Those touchscreen finger ends work, though they sometimes require a bit of forceful prodding. Also, for gloves obviously designed for the dark, dreary months, it’s a shame there are no reflective or high-viz elements.

Value and conclusion

We haven’t tested a whole lot of knitted gloves, but among more typical fare, Decathlon’s Triban 900 Winter gloves offer excellent performance at just £24.99. Galibier’s Barrier Deep Winter gloves are £24.85 and also superb in the cold, but they lack touchscreen compatibility.

So the DexShell Ultralites are a bit of a contradiction. If you’re looking for pure warmth and weatherproofing, you’ll be very happy. But for cycling, I find them a little disappointing. Better off the bike than on it, I’d say.

Verdict

Warm and weatherproof knitted gloves, but clammy and not super comfy for riding

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road.cc test report

Make and model: DexShell Ultralite Gloves

Size tested: Large

Tell us what the product is for

DexShell says: “Our most dexterous and flexible DexShell waterproof knit gloves with Coolmax© FX liners, they are also fully Touchscreen compatible.”

Tell us some more about the technical aspects of the product?

Dexshell patented 4-way stretch lamination technology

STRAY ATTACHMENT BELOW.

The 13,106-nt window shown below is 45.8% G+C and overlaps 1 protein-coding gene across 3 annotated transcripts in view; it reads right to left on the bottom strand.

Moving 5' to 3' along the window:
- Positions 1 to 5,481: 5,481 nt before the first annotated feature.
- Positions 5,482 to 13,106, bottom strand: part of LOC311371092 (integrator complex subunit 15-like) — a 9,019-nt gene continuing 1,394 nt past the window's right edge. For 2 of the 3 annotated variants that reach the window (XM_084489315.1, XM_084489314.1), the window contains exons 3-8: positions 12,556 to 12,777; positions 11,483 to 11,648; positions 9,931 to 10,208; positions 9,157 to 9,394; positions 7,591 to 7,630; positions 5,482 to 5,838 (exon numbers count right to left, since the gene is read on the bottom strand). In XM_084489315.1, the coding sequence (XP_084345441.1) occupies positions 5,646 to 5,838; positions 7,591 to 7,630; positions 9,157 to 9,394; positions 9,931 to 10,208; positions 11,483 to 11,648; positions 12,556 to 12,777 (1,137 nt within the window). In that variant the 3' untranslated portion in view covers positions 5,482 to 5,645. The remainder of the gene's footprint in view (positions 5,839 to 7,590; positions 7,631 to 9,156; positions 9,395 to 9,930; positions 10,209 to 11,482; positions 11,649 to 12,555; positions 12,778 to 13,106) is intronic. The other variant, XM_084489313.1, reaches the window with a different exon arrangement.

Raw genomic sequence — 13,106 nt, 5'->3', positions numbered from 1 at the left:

Touchscreen compatible

Coolmax liner

Palm and finger grips

Seamless construction

Rate the product for quality of construction:

8/10

They’re nicely made.

Rate the product for performance:

7/10

Warm and amazingly waterproof considering their construction, but my hands got a bit clammy as breathability is less good.

Rate the product for durability:

5/10

I’m not sure how well the silicon grippers will last, and woolly wisps are already being left on my handlebar. However, no real problems yet.

Rate the product for fit:

6/10

Pretty good, although I found the fingers a tad long despite the palm fitting well.

Rate the product for sizing:

7/10

Not bad, but you may want to consider sizing down. I’m normally a large in gloves, but these felt a bit too big in the fingers.

Rate the product for weight: